On average, inspectors conduct two unannounced routine inspections per year in restaurants and other high risk establishments with follow-up inspections on items not in compliance. Through uniform inspections, training and other activities, inspectors work with food employees and managers at every food establishment to ensure food safety with the common goal of preventing foodborne illness. Since January 2005, routine inspections have been based on program standards recommended by the Food and Drug Administration (FDA), the Minnesota Department of Agriculture and the Minnesota Department of Health.
Food establishments are grouped into three categories based on the kind of food offered and how it is prepared or handled prior to service. The types of establishments are:
- High Risk - A facility that offers raw animal foods, or where food is cooked, cooled, reheated or prepared a day or more in advance of service. These establishments have the most potential for the occurrence of foodborne illness risk factors due to complex food handling practices.
- Medium Risk - A facility where food has already been cooked (precooked), and preparation or handling prior to service is limited. These establishments have less potential for the occurrence of foodborne illness risk factors due to simplified food handling practices.
- Low Risk - A facility that offers only prepackaged foods like candy, chips, sandwiches and soda that require no preparation or handling prior to service. The potential for foodborne illness risk factors to occur is lowest due to limited food handling practices.
This is a collaborative partnership between the City's Environmental Health Staff and local food service industry representatives. The group meets quarterly and typically involves an educational presentation on relevant topics and openly discussing issues that impact the establishments. Certified food managers can also obtain continuing education credits for attending.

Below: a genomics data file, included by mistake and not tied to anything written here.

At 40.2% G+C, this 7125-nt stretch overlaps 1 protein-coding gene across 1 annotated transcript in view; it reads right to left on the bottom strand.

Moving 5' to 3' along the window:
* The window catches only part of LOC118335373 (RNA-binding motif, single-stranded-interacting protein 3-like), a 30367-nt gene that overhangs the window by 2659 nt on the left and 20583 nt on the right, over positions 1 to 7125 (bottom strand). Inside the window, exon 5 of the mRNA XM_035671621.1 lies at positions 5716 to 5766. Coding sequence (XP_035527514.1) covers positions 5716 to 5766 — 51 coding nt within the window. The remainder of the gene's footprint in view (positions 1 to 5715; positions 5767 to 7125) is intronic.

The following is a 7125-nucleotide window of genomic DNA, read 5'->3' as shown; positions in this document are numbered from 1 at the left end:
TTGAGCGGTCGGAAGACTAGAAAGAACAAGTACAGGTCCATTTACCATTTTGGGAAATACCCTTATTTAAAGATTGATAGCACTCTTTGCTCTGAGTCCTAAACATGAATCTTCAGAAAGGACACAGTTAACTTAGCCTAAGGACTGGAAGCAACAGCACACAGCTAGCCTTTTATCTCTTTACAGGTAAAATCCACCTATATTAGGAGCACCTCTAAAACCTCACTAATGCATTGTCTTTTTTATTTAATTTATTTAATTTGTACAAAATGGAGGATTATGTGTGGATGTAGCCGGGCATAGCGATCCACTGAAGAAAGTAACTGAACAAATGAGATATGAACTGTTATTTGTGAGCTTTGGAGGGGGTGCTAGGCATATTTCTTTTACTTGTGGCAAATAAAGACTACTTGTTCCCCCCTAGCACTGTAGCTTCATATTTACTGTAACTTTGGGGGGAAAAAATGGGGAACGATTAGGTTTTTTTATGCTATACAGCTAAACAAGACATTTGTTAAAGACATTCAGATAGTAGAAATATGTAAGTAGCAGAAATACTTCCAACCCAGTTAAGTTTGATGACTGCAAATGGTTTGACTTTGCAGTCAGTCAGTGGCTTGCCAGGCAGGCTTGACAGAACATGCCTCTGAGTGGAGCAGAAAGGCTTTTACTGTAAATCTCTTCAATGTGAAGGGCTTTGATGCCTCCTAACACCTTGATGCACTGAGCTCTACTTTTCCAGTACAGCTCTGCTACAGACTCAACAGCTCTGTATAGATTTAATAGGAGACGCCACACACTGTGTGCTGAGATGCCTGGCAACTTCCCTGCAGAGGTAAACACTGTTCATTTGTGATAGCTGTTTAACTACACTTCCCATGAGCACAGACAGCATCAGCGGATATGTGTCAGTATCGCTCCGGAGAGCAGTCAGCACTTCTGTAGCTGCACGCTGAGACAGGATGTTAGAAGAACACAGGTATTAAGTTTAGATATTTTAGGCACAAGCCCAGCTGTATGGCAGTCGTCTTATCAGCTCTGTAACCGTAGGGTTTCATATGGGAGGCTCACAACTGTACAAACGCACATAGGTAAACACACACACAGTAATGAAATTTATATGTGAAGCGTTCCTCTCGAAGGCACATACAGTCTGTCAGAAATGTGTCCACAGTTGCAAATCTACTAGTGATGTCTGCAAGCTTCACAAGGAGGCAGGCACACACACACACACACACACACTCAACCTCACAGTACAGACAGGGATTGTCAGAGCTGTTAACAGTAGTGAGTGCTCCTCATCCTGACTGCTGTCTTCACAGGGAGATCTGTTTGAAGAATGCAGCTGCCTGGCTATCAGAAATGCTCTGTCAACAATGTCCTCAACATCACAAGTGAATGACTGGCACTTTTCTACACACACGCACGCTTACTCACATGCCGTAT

Certified Food Manager Requirements
If you hold a Type I, II, or III license, one full-time State certified food manager is required. Consult the Minnesota Department of Health website for training and exams.
New Food Code
Minnesota's new Food Code went into effect January 1, 2019.
you should be aware of.
Safe Food Temperatures
Serving safe food to the public is the responsibility of all employees. Taking temperatures of food helps to make sure equipment is working properly and bacteria are not multiplying.
Health and Hygiene
Ill employees can spread foodborne illness to customers. Managers must write down when employees call in sick or are sent home ill.
Signs must be posted at each handwashing sink to remind employees to wash their hands. Here are several examples.
You must have a plan on how to clean up vomiting and diarrhea in your facility. Here is some information from Olmsted County.
There are 8 food allergens that account for the majority of allergic reaction.
Remember them with this sentence:
Today Serve Food-allergic People With Extra Safety Measures
Treenuts Soy Fish Peanuts Wheat Eggs Shellfish Milk
According to the FDA, Symptoms of food allergies typically appear from within a few minutes to 2 hours after a person has eaten the food to which he or she is allergic.
Allergic reactions can include:
- Flushed skin or rash
- Tingling or itchy sensation in the mouth
- Face, tongue, or lip swelling
- Vomiting and/or diarrhea
- Abdominal cramps
- Coughing or wheezing
- Dizziness and/or lightheadedness
- Swelling of the throat and vocal cords
- Difficulty breathing
- Loss of consciousness
See the FDA’s website for more information.
Construction or Remodeling
New construction or remodeling of existing food or lodging facilities requires a permit and review of plans.
For more information consult the following pdfs:
If you are building or remodeling in the City of Richfield, please use the "Environmental Health Plan Review" application found on their website.